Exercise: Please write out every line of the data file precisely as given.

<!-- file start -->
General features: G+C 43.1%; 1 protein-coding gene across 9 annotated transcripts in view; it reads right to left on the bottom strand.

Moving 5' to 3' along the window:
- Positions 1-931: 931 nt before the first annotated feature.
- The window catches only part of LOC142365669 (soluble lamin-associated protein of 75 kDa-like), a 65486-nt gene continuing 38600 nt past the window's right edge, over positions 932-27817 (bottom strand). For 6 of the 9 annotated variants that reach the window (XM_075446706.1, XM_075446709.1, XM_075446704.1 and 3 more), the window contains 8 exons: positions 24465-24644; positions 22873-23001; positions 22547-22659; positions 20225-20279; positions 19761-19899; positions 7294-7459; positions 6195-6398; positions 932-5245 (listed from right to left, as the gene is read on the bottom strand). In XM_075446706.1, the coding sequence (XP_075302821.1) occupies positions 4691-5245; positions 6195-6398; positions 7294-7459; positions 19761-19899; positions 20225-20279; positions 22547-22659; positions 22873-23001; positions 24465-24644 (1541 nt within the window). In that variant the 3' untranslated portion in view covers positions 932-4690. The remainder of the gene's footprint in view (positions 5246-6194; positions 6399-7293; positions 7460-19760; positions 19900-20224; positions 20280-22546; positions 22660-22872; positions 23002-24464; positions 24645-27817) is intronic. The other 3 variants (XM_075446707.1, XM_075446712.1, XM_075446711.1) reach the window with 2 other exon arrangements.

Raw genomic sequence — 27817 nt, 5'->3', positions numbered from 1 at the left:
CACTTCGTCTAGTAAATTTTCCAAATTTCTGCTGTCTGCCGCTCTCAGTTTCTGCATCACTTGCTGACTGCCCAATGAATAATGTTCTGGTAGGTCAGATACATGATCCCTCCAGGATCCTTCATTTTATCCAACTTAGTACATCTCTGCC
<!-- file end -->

General features: G+C 43.1%; 1 protein-coding gene across 9 annotated transcripts in view; it reads right to left on the bottom strand.

Moving 5' to 3' along the window:
- Positions 1-931: 931 nt before the first annotated feature.
- The window catches only part of LOC142365669 (soluble lamin-associated protein of 75 kDa-like), a 65486-nt gene continuing 38600 nt past the window's right edge, over positions 932-27817 (bottom strand). For 6 of the 9 annotated variants that reach the window (XM_075446706.1, XM_075446709.1, XM_075446704.1 and 3 more), the window contains 8 exons: positions 24465-24644; positions 22873-23001; positions 22547-22659; positions 20225-20279; positions 19761-19899; positions 7294-7459; positions 6195-6398; positions 932-5245 (listed from right to left, as the gene is read on the bottom strand). In XM_075446706.1, the coding sequence (XP_075302821.1) occupies positions 4691-5245; positions 6195-6398; positions 7294-7459; positions 19761-19899; positions 20225-20279; positions 22547-22659; positions 22873-23001; positions 24465-24644 (1541 nt within the window). In that variant the 3' untranslated portion in view covers positions 932-4690. The remainder of the gene's footprint in view (positions 5246-6194; positions 6399-7293; positions 7460-19760; positions 19900-20224; positions 20280-22546; positions 22660-22872; positions 23002-24464; positions 24645-27817) is intronic. The other 3 variants (XM_075446707.1, XM_075446712.1, XM_075446711.1) reach the window with 2 other exon arrangements.

Raw genomic sequence — 27817 nt, 5'->3', positions numbered from 1 at the left:
CACTTCGTCTAGTAAATTTTCCAAATTTCTGCTGTCTGCCGCTCTCAGTTTCTGCATCACTTGCTGACTGCCCAATGAATAATGTTCTGGTAGGTCAGATACATGATCCCTCCAGGATCCTTCATTTTATCCAACTTAGTACATCTCTGCC